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Report: 18 October 2013 (for week beginning 14 October 2013)

Report compiled by Farming Online from reports received from members of the Association of Independent Crop Consultants

: Wet and mild conditions continue to favour good growth this autumn. Surprisingly slug activity still appears to be a lot lower than expected given the preponderance of them last year. Other pests seem to be keeping a low profile too with only a few isolated reports of aphids, frit fly, wireworm or leatherjackets. Disease in winter cereals is reported as low with mildew recorded mainly in the west. Phoma levels in oilseed rape have yet to pick up leading some to hope that it may only require one timely fungicide application this autumn.

: Phoma control planned

: Slugs active low but be vigilant after recent rain

: Large oilseed rape crops may need PGR

: Blackgrass emerging quickly

: BYDV - use T Sum to predict risk

BYDV T sum: 'T sum' system of accumulated day degrees above 3ºC can be used to predict best spray timings. Temperature accumulation should be started from: six weeks after sowing for imidacloprid-treated crops date of emergence for other crops one week after application for pyrethroid-treated crops.

1: Calculate 'T sum' by subtracting 3ºC from the daily mean temperature and adding the result to the running total.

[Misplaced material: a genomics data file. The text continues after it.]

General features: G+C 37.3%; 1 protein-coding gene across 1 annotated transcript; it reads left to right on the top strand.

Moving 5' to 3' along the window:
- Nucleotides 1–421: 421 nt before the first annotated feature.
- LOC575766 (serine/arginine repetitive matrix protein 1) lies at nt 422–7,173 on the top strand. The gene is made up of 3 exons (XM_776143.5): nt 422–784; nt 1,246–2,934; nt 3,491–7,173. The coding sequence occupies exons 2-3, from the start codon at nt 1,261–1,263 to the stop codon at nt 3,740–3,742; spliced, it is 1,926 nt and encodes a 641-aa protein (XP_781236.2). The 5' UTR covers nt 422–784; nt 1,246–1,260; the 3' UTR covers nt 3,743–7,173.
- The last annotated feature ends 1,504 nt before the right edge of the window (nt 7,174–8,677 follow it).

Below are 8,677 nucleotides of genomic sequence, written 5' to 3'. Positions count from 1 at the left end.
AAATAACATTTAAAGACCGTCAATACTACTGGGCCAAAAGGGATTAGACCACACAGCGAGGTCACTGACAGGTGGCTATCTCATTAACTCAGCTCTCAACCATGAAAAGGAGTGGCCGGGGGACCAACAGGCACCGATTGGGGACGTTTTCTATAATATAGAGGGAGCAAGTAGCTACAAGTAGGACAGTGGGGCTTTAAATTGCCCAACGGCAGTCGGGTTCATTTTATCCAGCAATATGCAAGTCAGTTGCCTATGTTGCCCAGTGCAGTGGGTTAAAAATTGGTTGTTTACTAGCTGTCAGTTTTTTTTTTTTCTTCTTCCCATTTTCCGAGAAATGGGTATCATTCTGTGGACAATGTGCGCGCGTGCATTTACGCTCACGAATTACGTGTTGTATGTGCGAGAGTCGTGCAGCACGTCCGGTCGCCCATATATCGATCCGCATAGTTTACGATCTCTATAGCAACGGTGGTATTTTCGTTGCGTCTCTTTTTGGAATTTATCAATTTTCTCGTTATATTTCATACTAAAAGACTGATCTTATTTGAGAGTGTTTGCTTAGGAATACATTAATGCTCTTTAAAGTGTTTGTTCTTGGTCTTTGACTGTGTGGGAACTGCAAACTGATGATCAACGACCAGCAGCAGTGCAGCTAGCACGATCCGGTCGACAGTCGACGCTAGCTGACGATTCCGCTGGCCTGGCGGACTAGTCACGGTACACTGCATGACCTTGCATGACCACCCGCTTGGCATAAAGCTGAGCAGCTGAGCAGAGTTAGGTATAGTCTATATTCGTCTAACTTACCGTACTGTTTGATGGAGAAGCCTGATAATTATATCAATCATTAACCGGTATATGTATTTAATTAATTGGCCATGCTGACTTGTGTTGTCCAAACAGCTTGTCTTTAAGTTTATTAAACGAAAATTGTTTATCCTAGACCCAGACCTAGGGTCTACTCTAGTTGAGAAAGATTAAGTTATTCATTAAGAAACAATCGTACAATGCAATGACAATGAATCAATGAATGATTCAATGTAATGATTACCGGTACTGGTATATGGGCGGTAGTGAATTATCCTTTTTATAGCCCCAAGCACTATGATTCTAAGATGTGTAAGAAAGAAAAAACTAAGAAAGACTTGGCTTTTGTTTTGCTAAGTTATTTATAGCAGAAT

2.: If 'T sum' is 170 (second generation could be starting) - consider a tank-mix insecticide if treating the crop for another purpose.

3.: If 'T sum' is 340 (significant spread imminent)


source HGCA.

Winter Oilseed Rape

image from FoL

Large crops may need autumn PGR.

South East: Crops now range from 2 true leaf to 6-8 true leaves - around half of crops are now around 5+ true leaves. Mild conditions continue to favour rapid growth and around half of crops are likely to need a PGR fungicide before the end of October.

Phoma: none seen to date, however recent rains are likely to initiate further spore release and infection before too long. Crops with 5-6+ leaves may well escape significant canker damage due to size of leaf petioles and also what now looks to be a late infection season.

Slugs: good seedbeds and dry soils have minimised problems.

Aphids: no Myzus persicae adults seen to date, supporting Rothamsted suction trap data.

Turnip Sawfly: low levels of larvae now being found on undersides of leaves in crops that have not had a pyrethroid applied - damage looks very similar to slug grazing.

Weed Control: moderate/high levels of blackgrass emerged/emerging in some crops.